Ever wondered why we like the music we do? Why you feel sad when listening to minor music? Why songs like “Mr. Brightside” are so popular despite having one-note melodies? Check out this podcast to find out! I love finding an episode about my favorite song because I always learn so much—not just about the song, but about myself too! I actually had one of these episodes on in the background while writing this, and I got distracted because the concept was just so interesting. The episodes are shorter than most podcasts (only about 10-20 minutes each), which makes them great to listen to on the way into work in the morning or on the train home. I also like how the host covers a variety of songs, from pop music to film scores to Christmas music. There’s definitely something for everyone!
Not going to lie…I know this one’s 100% for kids, but I laughed a few times while listening to it! It’s hosted by David Williams, a best-selling children’s author and TV personality who certainly knows how to keep the kids entertained while educating them at the same time. He talks about the less serious and more unknown side of classical music—the “fun” side! Think along the lines of funny stories about Beethoven and Mozart. He also teaches children about other aspects of the classical era, like dance and performance. One of my favorite episodes talks about a ballerina who was so jealous of another performer that she released a flock of chickens onstage during the other ballerina’s performance. This podcast is really engaging, and you’ll probably learn a bit if you listen with your child!
I think this one is super creative—it mixes children’s stories and fairy tales with classical music! Some of the stories are more well-known, like The Emperor’s New Clothes, but others are not. Regardless, the stories are really entertaining, and the mix with classical music is really creative. I was listening to a few episodes while writing this, and I was sucked in a little bit! I think this one is great on the way to school in the morning, or if you’re trying to keep the kids busy on a long car ride. The episodes are relatively short (about 10 minutes each), so you can probably squeeze a bunch in at a time! This can also help kids develop a love for classical music.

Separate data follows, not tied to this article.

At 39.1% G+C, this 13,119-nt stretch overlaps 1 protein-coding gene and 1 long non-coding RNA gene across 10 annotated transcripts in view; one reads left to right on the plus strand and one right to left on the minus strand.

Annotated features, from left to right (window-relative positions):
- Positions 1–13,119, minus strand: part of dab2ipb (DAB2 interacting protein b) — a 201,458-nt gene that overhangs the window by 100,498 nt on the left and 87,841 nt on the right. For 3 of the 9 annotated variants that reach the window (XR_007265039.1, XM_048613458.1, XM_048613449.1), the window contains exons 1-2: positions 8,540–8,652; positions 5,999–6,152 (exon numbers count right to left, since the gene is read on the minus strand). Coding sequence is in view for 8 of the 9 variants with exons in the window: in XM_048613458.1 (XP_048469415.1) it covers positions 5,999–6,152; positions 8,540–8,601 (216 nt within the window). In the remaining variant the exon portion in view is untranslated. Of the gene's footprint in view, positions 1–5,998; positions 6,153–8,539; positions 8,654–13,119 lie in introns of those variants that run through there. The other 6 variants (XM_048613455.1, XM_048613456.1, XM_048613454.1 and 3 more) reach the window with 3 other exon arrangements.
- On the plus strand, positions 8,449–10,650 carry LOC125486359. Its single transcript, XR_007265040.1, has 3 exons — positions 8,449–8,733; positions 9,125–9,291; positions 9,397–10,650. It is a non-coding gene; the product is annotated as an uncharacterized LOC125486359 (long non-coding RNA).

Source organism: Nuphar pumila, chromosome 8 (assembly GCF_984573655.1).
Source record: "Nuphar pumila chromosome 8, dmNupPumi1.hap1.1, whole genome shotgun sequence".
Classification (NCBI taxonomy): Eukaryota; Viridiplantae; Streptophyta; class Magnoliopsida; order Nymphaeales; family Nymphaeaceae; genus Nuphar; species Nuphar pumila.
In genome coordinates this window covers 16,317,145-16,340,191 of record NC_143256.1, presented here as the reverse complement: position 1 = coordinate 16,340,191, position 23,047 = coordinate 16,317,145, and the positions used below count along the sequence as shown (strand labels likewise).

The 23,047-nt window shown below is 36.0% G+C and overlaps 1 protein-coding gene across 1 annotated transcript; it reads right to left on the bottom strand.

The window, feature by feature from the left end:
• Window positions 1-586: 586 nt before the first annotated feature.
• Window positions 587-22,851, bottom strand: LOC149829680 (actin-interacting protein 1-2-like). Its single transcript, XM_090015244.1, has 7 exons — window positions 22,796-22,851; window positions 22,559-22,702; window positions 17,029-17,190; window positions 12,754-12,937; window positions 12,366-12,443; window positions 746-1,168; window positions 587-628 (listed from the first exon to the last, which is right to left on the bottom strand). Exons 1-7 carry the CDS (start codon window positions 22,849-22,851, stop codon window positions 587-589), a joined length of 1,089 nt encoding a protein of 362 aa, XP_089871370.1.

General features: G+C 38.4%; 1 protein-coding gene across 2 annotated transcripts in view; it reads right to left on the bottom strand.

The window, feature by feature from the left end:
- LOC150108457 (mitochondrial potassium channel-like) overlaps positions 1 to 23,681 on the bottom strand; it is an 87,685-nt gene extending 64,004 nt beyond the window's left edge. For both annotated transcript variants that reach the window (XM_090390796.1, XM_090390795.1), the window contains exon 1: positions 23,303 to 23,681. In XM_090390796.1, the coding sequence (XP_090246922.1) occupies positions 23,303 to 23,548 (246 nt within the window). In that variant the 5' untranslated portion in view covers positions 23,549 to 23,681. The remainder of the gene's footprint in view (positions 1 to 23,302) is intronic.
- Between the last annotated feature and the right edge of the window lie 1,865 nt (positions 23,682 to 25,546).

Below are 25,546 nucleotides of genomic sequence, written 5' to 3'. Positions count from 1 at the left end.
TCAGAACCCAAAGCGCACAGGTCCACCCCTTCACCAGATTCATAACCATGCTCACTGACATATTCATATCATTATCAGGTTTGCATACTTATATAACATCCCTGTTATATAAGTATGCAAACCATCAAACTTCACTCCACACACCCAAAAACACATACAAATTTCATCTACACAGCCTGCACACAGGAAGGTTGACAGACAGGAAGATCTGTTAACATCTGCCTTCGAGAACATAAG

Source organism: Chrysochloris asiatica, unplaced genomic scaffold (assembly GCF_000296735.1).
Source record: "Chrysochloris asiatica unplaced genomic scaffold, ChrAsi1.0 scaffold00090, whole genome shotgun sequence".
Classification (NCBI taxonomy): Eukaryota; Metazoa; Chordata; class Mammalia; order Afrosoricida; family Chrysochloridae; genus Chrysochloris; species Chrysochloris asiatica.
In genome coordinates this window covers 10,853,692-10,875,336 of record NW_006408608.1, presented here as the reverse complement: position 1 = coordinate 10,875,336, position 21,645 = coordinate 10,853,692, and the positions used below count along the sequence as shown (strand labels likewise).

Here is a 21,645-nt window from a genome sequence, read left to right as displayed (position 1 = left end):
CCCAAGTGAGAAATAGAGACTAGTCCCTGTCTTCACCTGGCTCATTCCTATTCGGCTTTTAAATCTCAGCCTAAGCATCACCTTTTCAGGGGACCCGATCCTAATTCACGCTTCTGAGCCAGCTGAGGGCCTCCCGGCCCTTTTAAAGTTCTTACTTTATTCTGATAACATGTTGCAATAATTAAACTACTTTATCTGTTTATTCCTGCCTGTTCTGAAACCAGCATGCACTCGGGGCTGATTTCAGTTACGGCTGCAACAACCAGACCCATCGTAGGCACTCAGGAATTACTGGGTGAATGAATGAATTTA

My last recommendation is a lot of fun! In this podcast, the two hosts (Mr. Henry and Mr. Fite) discuss different aspects of music, ranging from notes to genres. One of my favorite series is their jazz episodes, mostly because it’s not a subject that is frequently covered in child-oriented music education. Additionally, this podcast is interactive! Each episode starts with a “music joke of the day” that audience members submit. A few of them are pretty funny (from episode 65: “What’s a music note’s least favorite vegetable? Beets!”). The hosts also discuss a “music word of the day”, which helps children build linguistic skills in addition to music skills. Finally, this podcast wouldn’t be complete without the Super Duper Music Listening Challenge, which encourages kids to develop those incredibly valuable ear training skills!
These are just a few of my favorite music-related podcasts! Which ones do you listen to? Feel free to message me on social media, @KelseyHopperMusic on Instagram, with any recommendations! Or, let me know when you and your child attend your weekly lesson! I look forward to hearing your suggestions!
See you in lessons,